Chromosomal copy number alterations and HPV integration in cervical precancer and invasive cancer

Clara Bodelon, Svetlana Vinokurova, Joshua N. Sampson, Johan A. den Boon, Joan L. Walker, Mark A. Horswill, Keegan Korthauer, Mark Schiffman, Mark E. Sherman, Rosemary E. Zuna, Jason Mitchell, Xijun Zhang, Joseph F. Boland, Anil K. Chaturvedi, S. Terence Dunn, Michael A. Newton, Paul Ahlquist, Sophia S. Wang, Nicolas Wentzensen

Research output: Contribution to journalArticlepeer-review

27 Scopus citations


Chromosomal copy number alterations (CNAs) and human papillomavirus (HPV) DNA integration into the host genome are more frequent in invasive cervical cancers compared to precancers. However, the relationship between CNAs and viral integration is not well understood. We analyzed chromosomal CNAs and HPV DNA integration in 17 biopsies from women diagnosed with cervical intraepithelial neoplasia grade 3 (CIN3) and 21 biopsies from women diagnosed with invasive cervical carcinoma. All samples were HPV16-positive. HPV DNA integration was evaluated by sequencing of chimeric transcripts or hybrid capture reads. Chromosomal copy number was measured with the aCGH 1×1M (Agilent Technologies, Santa Clara, CA). A genomic instability index (GII) was defined as the fraction of the genome with CNAs. The Wilcoxon rank-sum test was used to compare CIN3 and cancer samples. Unsupervised clustering based on CNAs identified two groups corresponding to CIN3 and cancer. Most differential CNAs were found in chromosomes 3 and 8. HPV DNA was present in episomal form in 15 samples and integrated in 23 samples. The mean GII was 0.12 and 0.21 for CIN3 and cancer, respectively (P=0.039). The GII was significantly higher in integrated samples (mean GII in episomal samples: 0.12; and integrated samples: 0.20; P=0.02), but not within CIN3 or cancer. Integration sites were more frequently observed in amplified regions than expected by chance (p=0.008). Our findings demonstrate that GII increases with HPV integration and at the transition from CIN3 to cancer. However, chromosomal instability can occur in the absence of integration, suggesting that it may facilitate integration. Published by Oxford University Press 2015.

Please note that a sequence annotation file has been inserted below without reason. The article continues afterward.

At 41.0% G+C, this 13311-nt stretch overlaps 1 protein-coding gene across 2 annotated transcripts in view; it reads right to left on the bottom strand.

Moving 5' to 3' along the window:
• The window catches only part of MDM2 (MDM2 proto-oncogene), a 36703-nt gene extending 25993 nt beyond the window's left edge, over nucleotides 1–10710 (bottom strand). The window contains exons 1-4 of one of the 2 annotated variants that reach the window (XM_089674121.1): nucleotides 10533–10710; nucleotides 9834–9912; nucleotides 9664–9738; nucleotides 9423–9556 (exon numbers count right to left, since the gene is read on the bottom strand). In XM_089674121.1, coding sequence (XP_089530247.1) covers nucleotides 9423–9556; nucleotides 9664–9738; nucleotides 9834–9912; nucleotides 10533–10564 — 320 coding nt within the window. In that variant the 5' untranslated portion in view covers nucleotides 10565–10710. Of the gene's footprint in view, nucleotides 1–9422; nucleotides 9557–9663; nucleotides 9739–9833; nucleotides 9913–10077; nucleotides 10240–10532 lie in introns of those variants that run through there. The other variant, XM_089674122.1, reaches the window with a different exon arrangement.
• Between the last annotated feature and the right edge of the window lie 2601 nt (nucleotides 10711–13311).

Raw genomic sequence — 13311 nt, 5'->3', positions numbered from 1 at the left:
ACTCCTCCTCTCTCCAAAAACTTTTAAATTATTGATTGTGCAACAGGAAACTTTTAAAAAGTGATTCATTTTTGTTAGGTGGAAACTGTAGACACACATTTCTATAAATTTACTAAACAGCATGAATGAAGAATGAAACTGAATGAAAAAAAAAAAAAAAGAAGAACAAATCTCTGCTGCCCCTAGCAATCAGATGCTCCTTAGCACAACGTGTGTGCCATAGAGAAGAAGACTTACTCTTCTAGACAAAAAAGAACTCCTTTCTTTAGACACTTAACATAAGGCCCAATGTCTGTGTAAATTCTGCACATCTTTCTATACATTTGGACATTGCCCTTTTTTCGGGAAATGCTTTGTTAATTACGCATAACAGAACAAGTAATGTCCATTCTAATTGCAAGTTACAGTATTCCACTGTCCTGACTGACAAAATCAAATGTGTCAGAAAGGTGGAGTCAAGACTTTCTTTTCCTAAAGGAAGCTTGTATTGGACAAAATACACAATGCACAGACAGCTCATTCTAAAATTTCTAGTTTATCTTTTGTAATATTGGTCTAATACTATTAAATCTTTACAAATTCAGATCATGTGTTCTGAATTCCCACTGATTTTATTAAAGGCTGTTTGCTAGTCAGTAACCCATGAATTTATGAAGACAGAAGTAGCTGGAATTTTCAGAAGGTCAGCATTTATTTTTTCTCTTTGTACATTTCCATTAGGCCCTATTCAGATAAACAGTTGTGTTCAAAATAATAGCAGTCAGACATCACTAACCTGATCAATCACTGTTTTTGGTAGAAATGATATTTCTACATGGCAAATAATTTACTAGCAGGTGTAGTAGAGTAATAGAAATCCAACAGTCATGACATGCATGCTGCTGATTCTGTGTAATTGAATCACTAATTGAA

Original languageEnglish (US)
Pages (from-to)188-196
Number of pages9
Issue number2
StatePublished - Sep 8 2015

ASJC Scopus subject areas

  • Cancer Research


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